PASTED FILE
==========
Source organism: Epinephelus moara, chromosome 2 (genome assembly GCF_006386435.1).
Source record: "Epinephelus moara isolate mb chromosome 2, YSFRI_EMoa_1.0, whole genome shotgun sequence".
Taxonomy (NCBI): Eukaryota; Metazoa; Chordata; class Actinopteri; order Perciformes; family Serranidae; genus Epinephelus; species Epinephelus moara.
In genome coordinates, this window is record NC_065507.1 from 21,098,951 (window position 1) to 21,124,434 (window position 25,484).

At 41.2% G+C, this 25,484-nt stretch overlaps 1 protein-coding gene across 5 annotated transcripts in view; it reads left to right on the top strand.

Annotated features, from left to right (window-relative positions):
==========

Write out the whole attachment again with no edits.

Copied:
Source organism: Epinephelus moara, chromosome 2 (genome assembly GCF_006386435.1).
Source record: "Epinephelus moara isolate mb chromosome 2, YSFRI_EMoa_1.0, whole genome shotgun sequence".
Taxonomy (NCBI): Eukaryota; Metazoa; Chordata; class Actinopteri; order Perciformes; family Serranidae; genus Epinephelus; species Epinephelus moara.
In genome coordinates, this window is record NC_065507.1 from 21,098,951 (window position 1) to 21,124,434 (window position 25,484).

At 41.2% G+C, this 25,484-nt stretch overlaps 1 protein-coding gene across 5 annotated transcripts in view; it reads left to right on the top strand.

Annotated features, from left to right (window-relative positions):